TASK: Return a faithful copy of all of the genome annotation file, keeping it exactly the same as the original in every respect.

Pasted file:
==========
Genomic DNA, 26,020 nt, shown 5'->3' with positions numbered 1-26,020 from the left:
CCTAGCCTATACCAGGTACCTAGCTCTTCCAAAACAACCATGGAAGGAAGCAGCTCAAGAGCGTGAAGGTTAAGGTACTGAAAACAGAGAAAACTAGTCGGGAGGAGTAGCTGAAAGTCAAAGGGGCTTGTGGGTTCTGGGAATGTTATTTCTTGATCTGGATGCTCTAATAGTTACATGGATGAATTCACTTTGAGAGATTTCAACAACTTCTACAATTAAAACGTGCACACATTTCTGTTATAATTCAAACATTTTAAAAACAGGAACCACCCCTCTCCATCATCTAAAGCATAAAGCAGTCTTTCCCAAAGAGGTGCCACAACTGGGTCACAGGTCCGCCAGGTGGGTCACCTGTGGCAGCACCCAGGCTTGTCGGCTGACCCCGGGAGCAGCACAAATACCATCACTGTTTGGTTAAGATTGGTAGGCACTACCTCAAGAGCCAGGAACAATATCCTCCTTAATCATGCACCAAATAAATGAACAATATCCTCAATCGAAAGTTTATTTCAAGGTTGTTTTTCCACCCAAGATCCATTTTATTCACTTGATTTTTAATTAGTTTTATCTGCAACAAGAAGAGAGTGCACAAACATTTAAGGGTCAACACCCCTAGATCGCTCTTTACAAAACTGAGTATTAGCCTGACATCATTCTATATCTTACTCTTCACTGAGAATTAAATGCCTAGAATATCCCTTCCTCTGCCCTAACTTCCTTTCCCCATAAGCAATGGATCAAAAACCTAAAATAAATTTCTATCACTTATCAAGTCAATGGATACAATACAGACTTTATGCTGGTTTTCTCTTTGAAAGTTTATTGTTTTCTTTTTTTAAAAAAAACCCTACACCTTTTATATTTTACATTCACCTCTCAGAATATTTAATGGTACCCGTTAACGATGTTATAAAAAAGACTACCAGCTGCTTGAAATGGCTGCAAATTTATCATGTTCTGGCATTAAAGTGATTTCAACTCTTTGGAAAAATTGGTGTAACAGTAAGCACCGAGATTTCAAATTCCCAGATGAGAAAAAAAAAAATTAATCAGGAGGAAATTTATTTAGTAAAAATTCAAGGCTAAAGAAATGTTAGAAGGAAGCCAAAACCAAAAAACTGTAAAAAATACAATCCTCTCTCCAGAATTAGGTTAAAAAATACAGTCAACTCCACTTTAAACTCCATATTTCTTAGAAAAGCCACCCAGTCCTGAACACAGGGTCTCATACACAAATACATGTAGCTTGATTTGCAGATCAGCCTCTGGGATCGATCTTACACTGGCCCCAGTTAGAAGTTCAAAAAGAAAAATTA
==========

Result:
Genomic DNA, 26,020 nt, shown 5'->3' with positions numbered 1-26,020 from the left:
CCTAGCCTATACCAGGTACCTAGCTCTTCCAAAACAACCATGGAAGGAAGCAGCTCAAGAGCGTGAAGGTTAAGGTACTGAAAACAGAGAAAACTAGTCGGGAGGAGTAGCTGAAAGTCAAAGGGGCTTGTGGGTTCTGGGAATGTTATTTCTTGATCTGGATGCTCTAATAGTTACATGGATGAATTCACTTTGAGAGATTTCAACAACTTCTACAATTAAAACGTGCACACATTTCTGTTATAATTCAAACATTTTAAAAACAGGAACCACCCCTCTCCATCATCTAAAGCATAAAGCAGTCTTTCCCAAAGAGGTGCCACAACTGGGTCACAGGTCCGCCAGGTGGGTCACCTGTGGCAGCACCCAGGCTTGTCGGCTGACCCCGGGAGCAGCACAAATACCATCACTGTTTGGTTAAGATTGGTAGGCACTACCTCAAGAGCCAGGAACAATATCCTCCTTAATCATGCACCAAATAAATGAACAATATCCTCAATCGAAAGTTTATTTCAAGGTTGTTTTTCCACCCAAGATCCATTTTATTCACTTGATTTTTAATTAGTTTTATCTGCAACAAGAAGAGAGTGCACAAACATTTAAGGGTCAACACCCCTAGATCGCTCTTTACAAAACTGAGTATTAGCCTGACATCATTCTATATCTTACTCTTCACTGAGAATTAAATGCCTAGAATATCCCTTCCTCTGCCCTAACTTCCTTTCCCCATAAGCAATGGATCAAAAACCTAAAATAAATTTCTATCACTTATCAAGTCAATGGATACAATACAGACTTTATGCTGGTTTTCTCTTTGAAAGTTTATTGTTTTCTTTTTTTAAAAAAAACCCTACACCTTTTATATTTTACATTCACCTCTCAGAATATTTAATGGTACCCGTTAACGATGTTATAAAAAAGACTACCAGCTGCTTGAAATGGCTGCAAATTTATCATGTTCTGGCATTAAAGTGATTTCAACTCTTTGGAAAAATTGGTGTAACAGTAAGCACCGAGATTTCAAATTCCCAGATGAGAAAAAAAAAAATTAATCAGGAGGAAATTTATTTAGTAAAAATTCAAGGCTAAAGAAATGTTAGAAGGAAGCCAAAACCAAAAAACTGTAAAAAATACAATCCTCTCTCCAGAATTAGGTTAAAAAATACAGTCAACTCCACTTTAAACTCCATATTTCTTAGAAAAGCCACCCAGTCCTGAACACAGGGTCTCATACACAAATACATGTAGCTTGATTTGCAGATCAGCCTCTGGGATCGATCTTACACTGGCCCCAGTTAGAAGTTCAAAAAGAAAAATTA